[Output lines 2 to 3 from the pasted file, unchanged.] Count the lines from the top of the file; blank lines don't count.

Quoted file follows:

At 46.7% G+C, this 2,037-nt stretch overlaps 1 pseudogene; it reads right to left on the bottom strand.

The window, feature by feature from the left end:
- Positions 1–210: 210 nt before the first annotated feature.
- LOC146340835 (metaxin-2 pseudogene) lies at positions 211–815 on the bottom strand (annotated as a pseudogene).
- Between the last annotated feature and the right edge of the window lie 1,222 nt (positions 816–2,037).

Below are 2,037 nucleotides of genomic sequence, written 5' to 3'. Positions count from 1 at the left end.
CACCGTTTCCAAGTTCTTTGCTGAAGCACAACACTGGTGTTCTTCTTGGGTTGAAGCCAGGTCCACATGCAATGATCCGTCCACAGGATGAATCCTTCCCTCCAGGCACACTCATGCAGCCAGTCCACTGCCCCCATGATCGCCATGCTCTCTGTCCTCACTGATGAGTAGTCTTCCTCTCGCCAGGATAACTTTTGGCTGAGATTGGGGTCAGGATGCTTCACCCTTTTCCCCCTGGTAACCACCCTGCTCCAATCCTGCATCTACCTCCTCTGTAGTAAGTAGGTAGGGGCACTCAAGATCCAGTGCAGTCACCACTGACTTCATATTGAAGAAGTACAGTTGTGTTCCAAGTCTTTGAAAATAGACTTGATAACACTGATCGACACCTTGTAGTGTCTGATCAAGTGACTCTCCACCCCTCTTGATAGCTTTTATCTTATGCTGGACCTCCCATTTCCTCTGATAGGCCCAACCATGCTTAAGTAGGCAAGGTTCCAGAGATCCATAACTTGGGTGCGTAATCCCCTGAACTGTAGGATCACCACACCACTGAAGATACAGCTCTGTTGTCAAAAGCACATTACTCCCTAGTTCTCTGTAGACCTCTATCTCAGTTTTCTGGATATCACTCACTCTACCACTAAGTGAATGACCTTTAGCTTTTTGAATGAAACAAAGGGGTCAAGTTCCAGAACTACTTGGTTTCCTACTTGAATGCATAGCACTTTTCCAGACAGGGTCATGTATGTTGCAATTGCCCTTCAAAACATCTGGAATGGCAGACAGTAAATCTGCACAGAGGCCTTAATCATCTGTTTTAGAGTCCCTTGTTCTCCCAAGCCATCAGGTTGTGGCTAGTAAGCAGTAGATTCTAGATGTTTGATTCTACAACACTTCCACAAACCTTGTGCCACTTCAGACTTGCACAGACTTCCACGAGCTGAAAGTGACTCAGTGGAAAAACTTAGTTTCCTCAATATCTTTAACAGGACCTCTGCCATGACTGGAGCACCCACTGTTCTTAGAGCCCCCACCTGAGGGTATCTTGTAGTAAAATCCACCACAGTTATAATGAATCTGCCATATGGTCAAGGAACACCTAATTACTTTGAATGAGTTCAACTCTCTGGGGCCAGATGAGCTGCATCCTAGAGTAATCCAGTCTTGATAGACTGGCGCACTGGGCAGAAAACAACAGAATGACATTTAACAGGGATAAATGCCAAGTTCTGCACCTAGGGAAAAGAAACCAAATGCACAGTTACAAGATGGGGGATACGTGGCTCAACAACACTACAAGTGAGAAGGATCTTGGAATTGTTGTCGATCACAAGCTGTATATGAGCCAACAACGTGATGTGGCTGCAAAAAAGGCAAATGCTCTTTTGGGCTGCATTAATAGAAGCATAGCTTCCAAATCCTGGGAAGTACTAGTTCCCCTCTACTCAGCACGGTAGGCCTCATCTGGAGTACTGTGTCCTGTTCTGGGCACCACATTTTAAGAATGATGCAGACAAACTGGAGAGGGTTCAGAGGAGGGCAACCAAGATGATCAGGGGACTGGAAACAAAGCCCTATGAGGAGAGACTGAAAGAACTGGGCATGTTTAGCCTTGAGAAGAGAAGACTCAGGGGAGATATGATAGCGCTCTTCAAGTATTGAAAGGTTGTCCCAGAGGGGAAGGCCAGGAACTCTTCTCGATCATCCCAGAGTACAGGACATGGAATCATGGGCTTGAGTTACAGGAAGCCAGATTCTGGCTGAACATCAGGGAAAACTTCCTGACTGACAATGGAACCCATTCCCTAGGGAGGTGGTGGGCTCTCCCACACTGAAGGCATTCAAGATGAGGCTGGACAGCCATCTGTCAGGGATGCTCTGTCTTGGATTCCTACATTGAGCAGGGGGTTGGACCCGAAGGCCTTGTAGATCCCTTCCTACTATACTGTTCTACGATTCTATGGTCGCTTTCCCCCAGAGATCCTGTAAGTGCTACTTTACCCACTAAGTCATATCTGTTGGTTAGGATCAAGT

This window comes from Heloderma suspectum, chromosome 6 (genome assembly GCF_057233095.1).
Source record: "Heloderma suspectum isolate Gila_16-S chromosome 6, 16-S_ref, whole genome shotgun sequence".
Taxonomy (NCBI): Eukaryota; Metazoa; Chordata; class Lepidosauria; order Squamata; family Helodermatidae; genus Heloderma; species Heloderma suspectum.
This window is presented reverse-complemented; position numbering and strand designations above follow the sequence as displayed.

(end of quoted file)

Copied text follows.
The window, feature by feature from the left end:
- Positions 1–210: 210 nt before the first annotated feature.